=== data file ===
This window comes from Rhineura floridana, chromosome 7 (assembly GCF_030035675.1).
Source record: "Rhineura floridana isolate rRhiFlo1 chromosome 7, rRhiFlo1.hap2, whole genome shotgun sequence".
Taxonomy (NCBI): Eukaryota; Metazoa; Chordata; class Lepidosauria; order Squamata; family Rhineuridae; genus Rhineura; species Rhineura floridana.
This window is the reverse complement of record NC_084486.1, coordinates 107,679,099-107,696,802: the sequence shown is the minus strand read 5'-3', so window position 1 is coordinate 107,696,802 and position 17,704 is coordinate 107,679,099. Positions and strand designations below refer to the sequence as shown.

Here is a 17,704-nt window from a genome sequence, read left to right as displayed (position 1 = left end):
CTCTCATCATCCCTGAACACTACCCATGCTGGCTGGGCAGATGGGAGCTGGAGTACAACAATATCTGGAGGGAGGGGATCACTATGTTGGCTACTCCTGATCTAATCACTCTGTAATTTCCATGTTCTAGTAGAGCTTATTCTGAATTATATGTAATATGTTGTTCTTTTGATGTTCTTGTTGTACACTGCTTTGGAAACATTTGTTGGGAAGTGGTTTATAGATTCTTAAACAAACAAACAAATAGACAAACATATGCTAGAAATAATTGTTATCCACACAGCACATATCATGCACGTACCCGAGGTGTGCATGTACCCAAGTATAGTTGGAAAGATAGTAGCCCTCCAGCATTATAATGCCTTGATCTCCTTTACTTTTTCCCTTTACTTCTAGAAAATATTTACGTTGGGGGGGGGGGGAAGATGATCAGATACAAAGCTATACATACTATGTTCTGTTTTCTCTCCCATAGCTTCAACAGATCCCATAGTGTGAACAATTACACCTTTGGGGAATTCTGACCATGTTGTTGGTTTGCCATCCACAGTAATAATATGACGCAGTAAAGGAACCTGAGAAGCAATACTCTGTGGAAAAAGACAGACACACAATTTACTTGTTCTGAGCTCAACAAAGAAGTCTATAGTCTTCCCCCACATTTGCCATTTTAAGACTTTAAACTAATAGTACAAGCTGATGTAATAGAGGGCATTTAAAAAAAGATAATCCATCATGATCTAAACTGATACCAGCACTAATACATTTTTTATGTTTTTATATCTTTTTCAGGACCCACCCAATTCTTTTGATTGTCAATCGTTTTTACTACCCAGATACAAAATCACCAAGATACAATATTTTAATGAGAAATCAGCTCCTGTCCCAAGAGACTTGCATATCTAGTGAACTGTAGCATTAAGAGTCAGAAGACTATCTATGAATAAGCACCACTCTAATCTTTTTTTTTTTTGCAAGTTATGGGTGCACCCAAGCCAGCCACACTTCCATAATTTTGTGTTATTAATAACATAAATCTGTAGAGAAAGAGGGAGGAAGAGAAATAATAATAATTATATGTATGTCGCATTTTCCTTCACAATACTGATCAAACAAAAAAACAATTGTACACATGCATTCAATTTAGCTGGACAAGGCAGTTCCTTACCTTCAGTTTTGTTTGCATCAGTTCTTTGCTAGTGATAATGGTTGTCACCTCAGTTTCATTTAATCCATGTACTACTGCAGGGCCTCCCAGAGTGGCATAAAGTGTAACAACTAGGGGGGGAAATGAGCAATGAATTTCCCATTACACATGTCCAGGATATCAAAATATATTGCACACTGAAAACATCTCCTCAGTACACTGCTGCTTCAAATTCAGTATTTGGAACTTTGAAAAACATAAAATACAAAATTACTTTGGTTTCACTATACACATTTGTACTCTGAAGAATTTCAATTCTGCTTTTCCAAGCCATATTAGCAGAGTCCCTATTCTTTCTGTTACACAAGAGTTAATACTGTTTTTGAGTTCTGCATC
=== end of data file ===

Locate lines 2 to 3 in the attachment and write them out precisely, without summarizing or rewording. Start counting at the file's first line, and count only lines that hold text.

Source record: "Rhineura floridana isolate rRhiFlo1 chromosome 7, rRhiFlo1.hap2, whole genome shotgun sequence".
Taxonomy (NCBI): Eukaryota; Metazoa; Chordata; class Lepidosauria; order Squamata; family Rhineuridae; genus Rhineura; species Rhineura floridana.